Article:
By: Hiba Siddiqui
We live in a society where individuals use powerful digital services on a regular basis for a variety of purposes. With the speed and sophistication of social networking services, enterprise systems and streaming services, it is imperative that public service delivery is also modernized and transformed to mirror the private sector’s fast adaptation. Digital transformation initiatives have risen across the globe and as a result, the Government of Canada is entering a ‘Digital Age’ of improving the online experience for citizens and transforming government services.
In 2017, the Federal budget outlined the government’s commitment to better use digital technologies to improve the ways people access government services. Learning from private sector leadership and other digital government initiatives within Canada and abroad, The Canadian Digital Service (CDS) was launched in July 2017 at the Treasury Board of Canada Secretariat (TBS) to partner departments to improve service delivery to Canadians.
CDS aims to drive a strong service culture and back-end business transformation based on service users’ needs. Its three core functions include 1) Delivering Solutions 2) Capacity Building and 3) Providing Advice. Adopting a user-centric approach to digital service delivery, supported by an iterative, agile, development process that prioritizes rapid prototyping, has become central to delivering better digital services in Canada.
In 2016, TBS began undertaking a series of engagement sessions on digital government to seek input from a variety of stakeholders and to inform a made-in Canada approach to digitization. A total of 20 cities and 10 provinces and territories were visited. During this time, discussions took place with over 1,000 individuals across several sectors. This included provincial and municipal governments, technology sector, start-ups, entrepreneurs, civic tech organizations, communities, non-profit organizations, academic institutions, faculty and students.
The Government of Ontario is also making it easier for people to access government services and information online through a multitude of methods. For example, the Ontario Digital Service was created to harness user insights to make in-demand information and services published on digital channels easier to find and understand. Additionally, the government aims for better user experience by way of re-designing a series of high impact signature projects to visibly improve the citizen’s experiences with government as well as open, participatory government in which people can easily participate and provide input on government decisions.
Why Digital Government? There are many benefits that come from a digital government ranging from better customer service and responsiveness to time saved and improved morale. With the incorporation of digital services in the government, accessing services become more convenient, services improve as the response time and reliability of government operations are enhanced. Additionally, online self-service forms and automated processes help avoid long wait times whether in person or on phone. Employees are also freed from handling mundane, monotonous tasks, improving their morale as they tackle more gratifying and productive work.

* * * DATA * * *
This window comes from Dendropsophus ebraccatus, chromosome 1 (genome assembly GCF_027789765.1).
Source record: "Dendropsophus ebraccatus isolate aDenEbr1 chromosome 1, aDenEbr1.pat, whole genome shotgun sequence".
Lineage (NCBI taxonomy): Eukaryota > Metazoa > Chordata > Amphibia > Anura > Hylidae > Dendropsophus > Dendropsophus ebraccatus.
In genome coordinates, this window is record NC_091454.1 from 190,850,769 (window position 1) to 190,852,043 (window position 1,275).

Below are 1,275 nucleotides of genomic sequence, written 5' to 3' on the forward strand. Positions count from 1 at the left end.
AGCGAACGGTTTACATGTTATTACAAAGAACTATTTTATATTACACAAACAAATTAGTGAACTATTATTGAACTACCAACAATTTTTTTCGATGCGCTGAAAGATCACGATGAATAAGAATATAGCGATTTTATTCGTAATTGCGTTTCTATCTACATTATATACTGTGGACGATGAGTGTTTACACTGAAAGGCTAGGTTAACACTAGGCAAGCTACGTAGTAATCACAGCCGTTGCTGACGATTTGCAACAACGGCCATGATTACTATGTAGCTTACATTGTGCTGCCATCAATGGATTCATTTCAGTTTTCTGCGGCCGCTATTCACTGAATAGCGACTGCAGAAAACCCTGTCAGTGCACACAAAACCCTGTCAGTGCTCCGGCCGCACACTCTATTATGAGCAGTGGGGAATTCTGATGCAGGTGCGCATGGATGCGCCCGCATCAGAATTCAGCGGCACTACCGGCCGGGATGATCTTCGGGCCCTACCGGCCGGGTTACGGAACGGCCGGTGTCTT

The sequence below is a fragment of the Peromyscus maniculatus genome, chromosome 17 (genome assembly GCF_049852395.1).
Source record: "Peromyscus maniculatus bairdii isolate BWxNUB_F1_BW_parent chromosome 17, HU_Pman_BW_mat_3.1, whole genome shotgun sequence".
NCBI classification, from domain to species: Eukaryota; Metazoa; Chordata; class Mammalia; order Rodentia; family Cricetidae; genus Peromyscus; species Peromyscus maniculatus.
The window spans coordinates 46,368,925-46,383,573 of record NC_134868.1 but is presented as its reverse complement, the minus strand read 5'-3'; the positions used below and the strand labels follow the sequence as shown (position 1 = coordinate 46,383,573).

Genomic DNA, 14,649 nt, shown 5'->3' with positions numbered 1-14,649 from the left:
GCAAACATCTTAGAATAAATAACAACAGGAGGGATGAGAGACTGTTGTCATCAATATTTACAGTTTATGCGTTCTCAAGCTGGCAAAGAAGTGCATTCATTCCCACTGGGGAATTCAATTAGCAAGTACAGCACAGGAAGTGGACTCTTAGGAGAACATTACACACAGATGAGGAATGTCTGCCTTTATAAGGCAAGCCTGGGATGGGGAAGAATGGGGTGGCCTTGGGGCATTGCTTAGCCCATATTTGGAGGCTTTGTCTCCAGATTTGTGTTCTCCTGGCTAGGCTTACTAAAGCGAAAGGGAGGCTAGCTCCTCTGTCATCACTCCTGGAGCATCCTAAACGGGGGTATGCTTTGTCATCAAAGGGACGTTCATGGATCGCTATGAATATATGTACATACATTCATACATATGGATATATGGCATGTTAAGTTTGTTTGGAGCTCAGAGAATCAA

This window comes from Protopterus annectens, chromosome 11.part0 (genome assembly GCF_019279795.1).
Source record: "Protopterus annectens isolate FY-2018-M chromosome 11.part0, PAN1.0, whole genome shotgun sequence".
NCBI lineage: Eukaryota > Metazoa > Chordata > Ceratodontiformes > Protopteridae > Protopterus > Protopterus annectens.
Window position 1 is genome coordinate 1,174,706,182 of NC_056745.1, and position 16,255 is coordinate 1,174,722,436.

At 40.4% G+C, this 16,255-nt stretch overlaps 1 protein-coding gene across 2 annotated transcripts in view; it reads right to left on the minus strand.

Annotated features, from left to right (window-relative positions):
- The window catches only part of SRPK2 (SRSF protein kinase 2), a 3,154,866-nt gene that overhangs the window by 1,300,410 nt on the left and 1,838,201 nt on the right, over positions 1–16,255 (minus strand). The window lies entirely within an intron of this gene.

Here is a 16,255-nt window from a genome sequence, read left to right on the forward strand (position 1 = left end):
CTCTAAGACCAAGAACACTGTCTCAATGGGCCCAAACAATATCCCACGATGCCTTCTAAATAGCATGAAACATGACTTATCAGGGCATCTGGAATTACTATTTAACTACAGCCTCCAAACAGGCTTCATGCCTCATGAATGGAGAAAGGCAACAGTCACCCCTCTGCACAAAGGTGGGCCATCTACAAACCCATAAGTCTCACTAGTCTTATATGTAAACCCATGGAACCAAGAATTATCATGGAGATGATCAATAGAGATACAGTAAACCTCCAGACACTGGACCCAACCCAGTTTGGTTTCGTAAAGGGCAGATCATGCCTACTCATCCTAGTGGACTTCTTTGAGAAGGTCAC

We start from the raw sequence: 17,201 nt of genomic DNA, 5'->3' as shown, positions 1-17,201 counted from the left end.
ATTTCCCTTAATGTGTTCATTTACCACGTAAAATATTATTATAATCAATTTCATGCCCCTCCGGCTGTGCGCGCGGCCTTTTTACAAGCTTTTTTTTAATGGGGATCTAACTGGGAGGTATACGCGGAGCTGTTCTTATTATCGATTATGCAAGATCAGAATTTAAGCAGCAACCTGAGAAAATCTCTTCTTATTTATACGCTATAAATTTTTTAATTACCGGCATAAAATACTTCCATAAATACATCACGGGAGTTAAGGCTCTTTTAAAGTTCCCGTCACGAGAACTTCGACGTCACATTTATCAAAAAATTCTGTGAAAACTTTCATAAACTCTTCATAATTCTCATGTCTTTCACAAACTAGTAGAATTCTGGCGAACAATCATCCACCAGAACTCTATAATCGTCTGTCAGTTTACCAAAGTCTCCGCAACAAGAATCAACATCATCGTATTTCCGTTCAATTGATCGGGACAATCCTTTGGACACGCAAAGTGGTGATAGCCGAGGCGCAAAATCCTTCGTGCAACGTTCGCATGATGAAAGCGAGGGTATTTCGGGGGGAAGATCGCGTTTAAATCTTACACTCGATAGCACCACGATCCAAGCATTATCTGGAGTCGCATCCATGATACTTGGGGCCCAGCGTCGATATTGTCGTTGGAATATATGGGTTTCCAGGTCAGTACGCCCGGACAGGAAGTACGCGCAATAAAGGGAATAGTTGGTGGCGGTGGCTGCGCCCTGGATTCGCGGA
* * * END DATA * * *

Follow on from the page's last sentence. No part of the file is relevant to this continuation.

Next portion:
With benefits to digital services come challenges as well. According to the Public Policy Forum, the defining challenge of the digital era is complexity. Governments are moving from a model of planning and evaluating to one of sensing and responding, a trend that is shared across many modernization initiatives including digital government, open government and public sector innovation. Limited capacity to recruit, retain and harness top digital talent in public sector organizations also makes it difficult to respond to the complexity and scope of delivery. Based on previous gaps identified by the Government of Canada, to remain relevant and responsive to the digital world, governments must accelerate their drive towards modernization and better utilize the potential of digital in its service design and delivery.
The features of today’s changing environment are open, contextual and horizontal . Governments must be more open so that more insight can be included in public decisions, they must also be more contextual for users’ needs and behaviors, and they must be more horizontal- that is work across sectors in a collaborative manner towards a common outcome. These features also reflect the persistent challenges governments are facing in implementation. Essentially, the Government needs to go where it’s hard to get. The digital government transformation is not just about acquiring the latest technology, or redesigning websites or online services – it is about harnessing new technologies, skills, and approaches to modernize the government, and by doing so, improve the lives of citizens.
As recognized by the Government of Canada, digital government extends beyond electronic service delivery and self-service. It touches every facet of how governments manage service delivery and engage citizens and stakeholders- and leverage digital advances to all citizens to access services anywhere, anytime. That being said, the effectiveness of a digital government in the Canadian context will require coordination and transparency across governments at the federal, provincial and municipal level in terms of information and data sharing; but also across sectors.
Hiba Siddiqui is a 2019 Master of Public Policy Candidate at the University of Toronto’s Munk School of Global Affairs and Public Policy. She holds a Bachelor of Arts in Political Science from University of Toronto. Her policy interests include urban and social policy. In her free time, you can find Hiba in museums or photographing intricacies of the city.